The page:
I think the key to the sandbox experience is unpredictability, randomness, and player influence. The game would have to grow and adapt to the players. Raids couldn't be finely crafted rail-bound rides like they are in WoW, they'd have to develop organically, probably through innovative use of randomly generated semi-persistant (not instanced!) dungeons, such that they exist until the last boss is defeated, then are closed off and a new one "grows" somewhere else.

You wouldn't have the same sense of scheduled raiding, or farming a zone. You'd probably only hear about a raid zone when its discovered, and players might all rush to be a part of conquering it. Depending on how the random numbers are tuned, raids could actually be rare occurrences. This could help restore the mystique to epic battles, bring back legends to virtual worlds, and encourage constant exploration as a meaningful activity.

Ryan Marshall
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Ultima Online, at least between Renaissance and Age of Shadows, was an open world (sandbox) PvE MMO with no quests or instances or classes or levels.

Although magic loot did exist, most people got by with the best crafted stuff since all gear wore down over time and only the crafted stuff was replaceable. Dungeons were open, and the toughest enemies required a group to take down. It was not uncommon for certain tough ("boss") enemies to be loaded down with ridiculous amounts of useful loot, particularly spell reagents but rarely actual cash, which had been looted from the corpses of player characters who had gotten in over their heads.

Aleksander Adamkiewicz
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I think you might enjoy reading my article on this issue and the discussion in the comments:

James Coote
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I think Alexander gets it right in his blog:

"Many sandbox games feature a way for the player to leave a permanent mark on the game-world"

This is the key thing about a sandbox for me. The players would somehow have to make the dungeons.

In any case, dungeons and raids are highly artificial. Personally, I'd like to see an NPC opposition with higher level intelligence. One that builds bases and collects resources and sends out armies.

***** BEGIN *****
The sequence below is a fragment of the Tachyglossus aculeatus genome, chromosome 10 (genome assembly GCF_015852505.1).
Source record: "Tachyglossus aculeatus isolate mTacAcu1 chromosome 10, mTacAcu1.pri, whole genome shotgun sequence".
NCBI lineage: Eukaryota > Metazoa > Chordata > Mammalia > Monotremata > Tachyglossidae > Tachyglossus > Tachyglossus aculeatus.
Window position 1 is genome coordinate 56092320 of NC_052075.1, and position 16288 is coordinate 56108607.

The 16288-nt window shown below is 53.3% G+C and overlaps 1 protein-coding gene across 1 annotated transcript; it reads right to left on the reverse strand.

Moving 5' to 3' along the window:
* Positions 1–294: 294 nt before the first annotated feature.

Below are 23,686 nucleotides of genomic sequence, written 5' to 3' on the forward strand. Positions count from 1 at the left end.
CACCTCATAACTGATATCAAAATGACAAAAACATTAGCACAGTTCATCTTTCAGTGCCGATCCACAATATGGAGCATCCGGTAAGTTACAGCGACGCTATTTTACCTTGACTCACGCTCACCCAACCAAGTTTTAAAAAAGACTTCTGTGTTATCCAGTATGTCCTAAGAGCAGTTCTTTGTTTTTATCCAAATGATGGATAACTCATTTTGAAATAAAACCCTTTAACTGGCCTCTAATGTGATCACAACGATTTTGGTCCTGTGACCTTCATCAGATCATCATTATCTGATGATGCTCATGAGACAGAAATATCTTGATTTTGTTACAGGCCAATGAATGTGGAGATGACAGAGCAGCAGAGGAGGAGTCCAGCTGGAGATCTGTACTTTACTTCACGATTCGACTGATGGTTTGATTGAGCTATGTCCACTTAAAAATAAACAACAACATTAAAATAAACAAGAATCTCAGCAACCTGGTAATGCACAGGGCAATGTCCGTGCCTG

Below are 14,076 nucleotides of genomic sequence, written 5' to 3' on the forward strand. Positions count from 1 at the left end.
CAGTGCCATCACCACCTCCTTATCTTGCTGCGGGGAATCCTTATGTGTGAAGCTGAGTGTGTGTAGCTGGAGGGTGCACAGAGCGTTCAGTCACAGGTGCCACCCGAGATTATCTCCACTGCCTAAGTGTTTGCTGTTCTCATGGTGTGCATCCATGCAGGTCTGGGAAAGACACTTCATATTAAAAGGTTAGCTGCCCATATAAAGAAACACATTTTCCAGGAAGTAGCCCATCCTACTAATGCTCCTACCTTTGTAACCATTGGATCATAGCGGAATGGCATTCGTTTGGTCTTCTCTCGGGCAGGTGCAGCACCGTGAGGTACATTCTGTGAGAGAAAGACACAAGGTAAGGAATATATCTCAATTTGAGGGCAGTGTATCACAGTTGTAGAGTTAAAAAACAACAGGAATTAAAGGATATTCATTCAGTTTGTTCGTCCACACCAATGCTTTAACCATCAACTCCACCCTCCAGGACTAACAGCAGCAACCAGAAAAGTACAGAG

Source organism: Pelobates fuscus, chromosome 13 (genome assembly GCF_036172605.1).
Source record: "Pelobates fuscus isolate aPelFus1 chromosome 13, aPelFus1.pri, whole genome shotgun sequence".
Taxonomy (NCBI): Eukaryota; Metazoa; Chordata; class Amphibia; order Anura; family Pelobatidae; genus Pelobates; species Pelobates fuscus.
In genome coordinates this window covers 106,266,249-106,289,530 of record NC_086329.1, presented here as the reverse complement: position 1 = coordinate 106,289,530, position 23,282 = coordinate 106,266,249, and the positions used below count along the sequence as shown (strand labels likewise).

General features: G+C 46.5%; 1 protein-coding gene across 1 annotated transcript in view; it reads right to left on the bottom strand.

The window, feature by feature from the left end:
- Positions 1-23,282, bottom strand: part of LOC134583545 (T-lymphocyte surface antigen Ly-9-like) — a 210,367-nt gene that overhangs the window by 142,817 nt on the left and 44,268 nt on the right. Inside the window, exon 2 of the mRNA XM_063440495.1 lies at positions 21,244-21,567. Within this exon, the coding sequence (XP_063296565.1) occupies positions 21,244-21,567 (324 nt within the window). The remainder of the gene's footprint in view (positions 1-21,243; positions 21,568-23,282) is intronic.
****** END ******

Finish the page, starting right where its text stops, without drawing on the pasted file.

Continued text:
Also, Eve-online style pvp will remain niche. No one wants to be a loser in real life, just to log on after work and pay to be a loser in the virtual world

Maria Jayne
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I always wanted to see what would happen in a large mmo community if you didn't have currency. It seems currency is a big issue for inflation, gold farming and grinding for things. I just wonder, what happens if you make a game where players have to figure out what things are worth and what they would trade for them without being told. I suppose it does leave the door open for scams but it also encourages players to interact more with other players, especialy if there are no npc vendors.

Sadly I think fansites and databases would negate the idea somewhat.

Andy Mussell
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"Asheron's Call" had severe problems with its currency, as I understand (never played it), to the point of it being unusuable -- or, at least, unused. Players established their own barter currencies, which I think were based around certain rare crafting items.

Simon Ludgate
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Actually, you can read about my take on the Asheron's Call economy issue in my original feature article on MMORPG economies:

I also interviewed Cardell Kerr, designer at Turbine, and discussed some of those issues, you may find his take on AC's economy and how things changed in Turbine's later games interesting too:

Ed Macauley
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Not sure how they're going to have lots of PVE friendly content after laying off the majority of the people that did that work, but it'll be interesting to see.

Paul Peak
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Supposedly they'd barely worked on WoD because they were getting drawn off to other projects. The Atlanta studio is now trimmed down and being refocused last I heard.